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How Oatly Is Joining Ireland’s Dairy Debate


As the oat drink brand launches its first major brand campaign in Ireland, creative director Michael Lee tells LBB’s Alex Reeves how views on plant-based alternatives are shifting fast

How Oatly Is Joining Ireland’s Dairy Debate

Ireland has a strong reputation for its dairy the world over. That’s the thought that inspired a pair of London admen to invent Baileys Irish Cream in 1973, a few years after the Kerrygold butter brand was created, drawing on that same heritage. 

But times are changing in Ireland, as in so much of the world. Now Oatly, the world’s original and largest oat drink company, is launching its first major brand campaign there. 

Simultaneously, a report conducted by Opinions Research for Oatly reveals that one third of shoppers are buying more meat and dairy alternatives than they did three years ago. And the trend shows no sign of slowing down, with three out of ten adults planning to make even more plant-based swaps in 2023. 

One interesting finding from the report was that choosing plant-based is currently less popular amongst older age groups. More than half (55%) of those aged 65 and older said they wouldn’t consider a meat or dairy alternative in the coming year, with preconceptions about taste as the most common barrier. 

However, one person in the 65+ age group who has embraced plant-based products is self-employed welder, farmer and social media star, Padraig Howley. County Clare’s Padraig found viral fame on Instagram after changing his diet to include plant-based products to help lose weight and improve his health. His food-swapping journey captured the hearts of the nation, featuring in national and regional media across Ireland, and his content was viewed hundreds of thousands of times on Instagram. So, it’s no surprise that Padraig has been working with Oatly on this campaign.

At this pivotal moment in the history of dairy and its alternatives in Ireland, LBB’s Alex Reeves spoke to Oatly’s creative director Michael Lee.

LBB> For you, what does your research show about Oatly's place in the Irish market in 2023?

Michael> Our products are already popular with Irish consumers – our Oatly Barista Edition is the number-one selling product in the category. But as our research shows, plant-based is about to hit the mainstream in Ireland and we really wanted to amplify that trend and get people talking and considering the shift to a plant-based lifestyle with a loud and unmissable brand campaign.

LBB> Dairy has traditionally been a huge export of Ireland and a big part of its economy and, to some extent as a result, its culture. How does Oatly mean to take on that particular challenge through creativity?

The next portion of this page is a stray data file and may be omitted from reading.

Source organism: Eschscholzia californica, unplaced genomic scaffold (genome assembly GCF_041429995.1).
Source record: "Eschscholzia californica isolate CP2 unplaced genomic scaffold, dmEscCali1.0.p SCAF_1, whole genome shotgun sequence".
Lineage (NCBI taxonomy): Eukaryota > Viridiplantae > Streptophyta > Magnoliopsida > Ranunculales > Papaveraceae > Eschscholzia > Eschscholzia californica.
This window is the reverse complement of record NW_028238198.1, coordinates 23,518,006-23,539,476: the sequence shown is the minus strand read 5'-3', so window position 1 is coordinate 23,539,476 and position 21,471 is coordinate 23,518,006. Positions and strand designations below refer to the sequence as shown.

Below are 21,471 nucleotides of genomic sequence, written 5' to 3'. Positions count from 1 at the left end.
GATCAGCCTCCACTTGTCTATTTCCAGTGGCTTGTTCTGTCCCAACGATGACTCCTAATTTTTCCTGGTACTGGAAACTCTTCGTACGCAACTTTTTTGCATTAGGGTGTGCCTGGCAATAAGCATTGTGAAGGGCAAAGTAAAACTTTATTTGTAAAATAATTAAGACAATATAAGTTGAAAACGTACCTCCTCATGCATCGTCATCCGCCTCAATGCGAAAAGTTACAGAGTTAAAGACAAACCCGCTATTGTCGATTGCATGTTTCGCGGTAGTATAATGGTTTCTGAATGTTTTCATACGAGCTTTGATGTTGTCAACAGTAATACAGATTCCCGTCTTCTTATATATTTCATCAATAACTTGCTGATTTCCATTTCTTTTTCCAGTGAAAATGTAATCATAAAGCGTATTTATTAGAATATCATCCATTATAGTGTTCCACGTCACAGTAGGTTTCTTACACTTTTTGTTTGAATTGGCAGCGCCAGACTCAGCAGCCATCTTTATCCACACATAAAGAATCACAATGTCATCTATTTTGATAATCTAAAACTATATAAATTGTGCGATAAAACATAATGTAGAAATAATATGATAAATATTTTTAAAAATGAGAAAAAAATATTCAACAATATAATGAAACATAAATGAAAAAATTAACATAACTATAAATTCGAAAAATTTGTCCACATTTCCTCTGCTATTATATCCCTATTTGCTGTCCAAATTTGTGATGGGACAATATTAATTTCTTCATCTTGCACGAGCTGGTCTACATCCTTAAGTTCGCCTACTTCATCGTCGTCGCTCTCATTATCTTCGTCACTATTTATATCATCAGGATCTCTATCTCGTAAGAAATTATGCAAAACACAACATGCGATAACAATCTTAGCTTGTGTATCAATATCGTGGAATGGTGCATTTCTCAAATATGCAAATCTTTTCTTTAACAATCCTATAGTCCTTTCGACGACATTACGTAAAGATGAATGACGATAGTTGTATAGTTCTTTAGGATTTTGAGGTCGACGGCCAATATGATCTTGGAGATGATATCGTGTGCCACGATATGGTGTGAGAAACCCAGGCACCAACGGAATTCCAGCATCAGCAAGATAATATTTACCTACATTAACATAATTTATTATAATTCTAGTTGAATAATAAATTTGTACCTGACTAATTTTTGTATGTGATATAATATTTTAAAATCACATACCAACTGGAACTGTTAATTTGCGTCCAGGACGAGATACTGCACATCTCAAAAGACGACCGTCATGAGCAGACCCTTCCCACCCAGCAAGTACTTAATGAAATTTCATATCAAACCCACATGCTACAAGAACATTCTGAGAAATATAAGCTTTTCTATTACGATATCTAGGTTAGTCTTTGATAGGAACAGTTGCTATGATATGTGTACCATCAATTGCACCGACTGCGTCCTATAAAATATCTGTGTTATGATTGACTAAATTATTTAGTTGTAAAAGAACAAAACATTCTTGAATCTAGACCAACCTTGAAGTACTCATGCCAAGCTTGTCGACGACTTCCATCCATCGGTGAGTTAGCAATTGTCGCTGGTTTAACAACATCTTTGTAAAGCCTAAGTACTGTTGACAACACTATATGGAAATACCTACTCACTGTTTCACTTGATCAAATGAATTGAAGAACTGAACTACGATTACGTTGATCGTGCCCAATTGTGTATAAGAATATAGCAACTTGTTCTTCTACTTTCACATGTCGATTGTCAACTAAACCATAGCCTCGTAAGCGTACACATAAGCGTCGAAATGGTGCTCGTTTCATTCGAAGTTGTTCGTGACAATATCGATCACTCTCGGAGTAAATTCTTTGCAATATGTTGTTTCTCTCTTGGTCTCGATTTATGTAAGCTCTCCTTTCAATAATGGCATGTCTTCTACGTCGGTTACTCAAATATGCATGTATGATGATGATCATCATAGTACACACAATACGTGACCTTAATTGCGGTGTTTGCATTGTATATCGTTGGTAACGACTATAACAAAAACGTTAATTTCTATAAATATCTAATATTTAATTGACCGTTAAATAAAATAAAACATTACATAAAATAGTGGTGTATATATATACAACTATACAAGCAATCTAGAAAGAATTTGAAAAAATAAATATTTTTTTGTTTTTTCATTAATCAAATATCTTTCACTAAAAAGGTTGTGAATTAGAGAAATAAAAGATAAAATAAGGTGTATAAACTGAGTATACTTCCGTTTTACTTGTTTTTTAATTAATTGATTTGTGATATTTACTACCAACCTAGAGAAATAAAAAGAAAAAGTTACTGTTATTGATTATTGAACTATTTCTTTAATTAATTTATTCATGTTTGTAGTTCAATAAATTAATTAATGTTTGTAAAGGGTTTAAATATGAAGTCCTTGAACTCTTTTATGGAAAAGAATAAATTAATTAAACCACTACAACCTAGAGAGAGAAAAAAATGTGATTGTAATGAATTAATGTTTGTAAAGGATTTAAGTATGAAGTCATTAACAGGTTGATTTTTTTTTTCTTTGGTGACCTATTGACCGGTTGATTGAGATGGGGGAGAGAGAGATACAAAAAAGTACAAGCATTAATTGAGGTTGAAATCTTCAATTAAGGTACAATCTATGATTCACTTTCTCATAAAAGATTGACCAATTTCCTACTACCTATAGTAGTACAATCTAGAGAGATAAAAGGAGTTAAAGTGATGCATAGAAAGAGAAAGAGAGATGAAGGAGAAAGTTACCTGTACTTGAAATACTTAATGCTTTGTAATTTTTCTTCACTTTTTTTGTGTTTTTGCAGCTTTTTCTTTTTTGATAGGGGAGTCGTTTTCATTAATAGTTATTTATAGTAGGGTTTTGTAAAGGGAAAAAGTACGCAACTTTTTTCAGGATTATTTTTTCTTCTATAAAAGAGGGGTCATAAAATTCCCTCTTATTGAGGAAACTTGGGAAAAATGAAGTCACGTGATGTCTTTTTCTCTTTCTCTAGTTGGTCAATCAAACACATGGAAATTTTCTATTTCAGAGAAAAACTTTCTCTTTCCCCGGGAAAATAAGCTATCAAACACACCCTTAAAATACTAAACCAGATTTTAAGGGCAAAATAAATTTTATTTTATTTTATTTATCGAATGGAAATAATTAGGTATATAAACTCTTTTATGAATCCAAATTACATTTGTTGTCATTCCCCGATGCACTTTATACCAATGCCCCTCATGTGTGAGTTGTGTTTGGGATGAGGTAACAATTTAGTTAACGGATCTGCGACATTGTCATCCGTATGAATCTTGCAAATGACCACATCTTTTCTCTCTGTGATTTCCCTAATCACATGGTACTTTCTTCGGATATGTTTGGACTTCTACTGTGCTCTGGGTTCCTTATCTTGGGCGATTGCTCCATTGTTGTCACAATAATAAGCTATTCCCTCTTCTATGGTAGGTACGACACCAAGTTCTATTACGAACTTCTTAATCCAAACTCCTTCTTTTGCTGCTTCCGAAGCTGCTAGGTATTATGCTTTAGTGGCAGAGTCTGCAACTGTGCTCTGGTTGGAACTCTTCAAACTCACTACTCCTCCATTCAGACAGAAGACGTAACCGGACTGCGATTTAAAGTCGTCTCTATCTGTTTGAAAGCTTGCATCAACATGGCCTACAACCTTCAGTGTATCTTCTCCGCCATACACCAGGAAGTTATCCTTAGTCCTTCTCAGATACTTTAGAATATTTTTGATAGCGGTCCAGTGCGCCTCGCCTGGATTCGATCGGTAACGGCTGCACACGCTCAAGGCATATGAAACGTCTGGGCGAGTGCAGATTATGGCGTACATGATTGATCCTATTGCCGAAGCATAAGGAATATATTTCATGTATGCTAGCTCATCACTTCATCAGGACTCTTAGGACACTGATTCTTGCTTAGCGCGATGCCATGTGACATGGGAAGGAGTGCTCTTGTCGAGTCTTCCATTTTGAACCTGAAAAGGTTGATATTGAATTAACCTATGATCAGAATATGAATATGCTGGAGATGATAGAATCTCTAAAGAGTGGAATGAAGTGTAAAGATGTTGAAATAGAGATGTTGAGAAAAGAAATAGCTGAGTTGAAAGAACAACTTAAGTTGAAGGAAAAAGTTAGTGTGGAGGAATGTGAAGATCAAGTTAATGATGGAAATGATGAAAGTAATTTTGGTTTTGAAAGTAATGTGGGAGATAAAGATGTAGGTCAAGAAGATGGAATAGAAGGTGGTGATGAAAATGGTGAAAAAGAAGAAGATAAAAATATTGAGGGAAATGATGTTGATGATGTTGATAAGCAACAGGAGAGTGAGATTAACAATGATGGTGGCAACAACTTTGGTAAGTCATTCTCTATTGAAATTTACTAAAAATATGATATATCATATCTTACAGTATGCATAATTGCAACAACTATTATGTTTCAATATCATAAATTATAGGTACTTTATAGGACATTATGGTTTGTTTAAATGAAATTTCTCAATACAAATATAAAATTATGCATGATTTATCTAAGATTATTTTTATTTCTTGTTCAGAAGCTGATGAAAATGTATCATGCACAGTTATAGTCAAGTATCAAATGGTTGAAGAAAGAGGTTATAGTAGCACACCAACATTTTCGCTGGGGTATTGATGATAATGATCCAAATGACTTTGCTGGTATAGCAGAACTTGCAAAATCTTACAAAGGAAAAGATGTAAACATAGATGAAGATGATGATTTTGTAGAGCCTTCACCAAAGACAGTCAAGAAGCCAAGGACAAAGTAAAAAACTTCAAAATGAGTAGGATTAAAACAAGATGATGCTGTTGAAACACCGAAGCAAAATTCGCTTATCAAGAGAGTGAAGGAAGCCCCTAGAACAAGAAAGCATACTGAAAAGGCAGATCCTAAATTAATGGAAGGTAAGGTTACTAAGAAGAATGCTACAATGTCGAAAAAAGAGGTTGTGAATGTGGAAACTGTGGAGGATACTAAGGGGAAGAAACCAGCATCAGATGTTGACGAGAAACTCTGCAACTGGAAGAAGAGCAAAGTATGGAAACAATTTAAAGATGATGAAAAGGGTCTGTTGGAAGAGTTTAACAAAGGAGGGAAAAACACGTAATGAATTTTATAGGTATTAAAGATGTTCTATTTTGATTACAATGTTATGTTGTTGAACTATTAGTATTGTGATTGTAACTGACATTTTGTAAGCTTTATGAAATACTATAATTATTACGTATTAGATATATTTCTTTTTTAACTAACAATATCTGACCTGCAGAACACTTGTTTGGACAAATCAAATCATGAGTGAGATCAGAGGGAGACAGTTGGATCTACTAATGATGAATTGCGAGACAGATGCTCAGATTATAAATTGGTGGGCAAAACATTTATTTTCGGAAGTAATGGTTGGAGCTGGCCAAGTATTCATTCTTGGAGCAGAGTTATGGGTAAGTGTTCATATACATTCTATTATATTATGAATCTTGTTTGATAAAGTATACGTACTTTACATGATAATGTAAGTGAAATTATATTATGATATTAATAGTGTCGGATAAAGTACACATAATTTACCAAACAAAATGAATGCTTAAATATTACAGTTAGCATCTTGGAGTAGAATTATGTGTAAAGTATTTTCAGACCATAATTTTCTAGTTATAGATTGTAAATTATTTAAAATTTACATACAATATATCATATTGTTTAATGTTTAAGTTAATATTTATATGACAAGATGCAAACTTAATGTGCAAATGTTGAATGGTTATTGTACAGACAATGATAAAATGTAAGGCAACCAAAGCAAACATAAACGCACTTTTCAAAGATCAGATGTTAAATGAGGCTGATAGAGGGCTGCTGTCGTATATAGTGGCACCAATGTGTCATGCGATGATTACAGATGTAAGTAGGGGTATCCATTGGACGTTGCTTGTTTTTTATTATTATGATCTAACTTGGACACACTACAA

Michael> We’ve always been fearless when it comes to challenging norms, when you’re on a mission to change the food system for people and planet, you kind of have to be. In the past, we have challenged the food industry to show us their (climate footprint) numbers, petitioned the German government to make climate labelling mandatory on food products, encouraged Brits to ‘Ditch Milk’, and pinned our hopes on a couple of dorky oat drink carton puppets named Norm&Al to encourage mainstream society to eat more plant-based foods.

‘It’s like milk but made for humans’ is a great opening line for our launch in Ireland, because it’s the perfect cocktail party answer for what our product is all about. Beyond being obvious (duh, milk is for baby cows) it also tends to make people think and debate and consider their own personal plant-based journey.

Dairy has been a part of human diets for centuries. For us, this is about giving consumers a choice and for that choice to be normal. People may want to reduce or eliminate dairy in their diet for health, ethical or environmental reasons, and so we think plant-based alternatives should be just as available as their dairy counterparts. We exist to make it easy for people to make those small swaps – whether they’re doing it for themselves, for the planet, or a bit of both. And we come up with hopefully unboring ways of encouraging just that.

LBB> What aspects of the broader global strategy are you pushing particularly when it comes to marketing to Ireland and why?

Michael> Since every carton of oat drink sold is a win for the planet, I guess you could say our broader global strategy is to get everyone on the planet to go plant-based. But that’s just a creative guy’s perspective on things.

LBB> How did Padraig Howley get involved in the campaign and why was he the right choice?

Michael> Padraig Howley is a near-70 year old welder from County Clare in Ireland, who found overnight fame in his own right in 2021 when he documented his journey to veganism on social media – with the help of his daughter. We’re working with Padraig to authentically tell his story as part of the campaign; from meat and dairy lover for over six decades, to realising the enormous health benefits it has had for him personally giving them up. 

He's super cool, which is why we were psyched when he agreed to work with us.

LBB> Is there anything else about this campaign that you'd like to add?

Michael> Just wanted to give a shout out to Ed Hines, the music teacher from Boston we hired to help teach the people of Ireland how to play [Oatly CEO] Toni Petersson’s song, ‘Wow no Cow’ on the recorder. The documentary and digital bits surrounding Hine’s interactions with the people of Dublin are just one of those head-scratching campaign moments that doesn’t make sense, which is why it makes perfect sense.

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Categories: Milk, Soft Drinks

LBB Editorial, Thu, 16 Feb 2023 16:07:44 GMT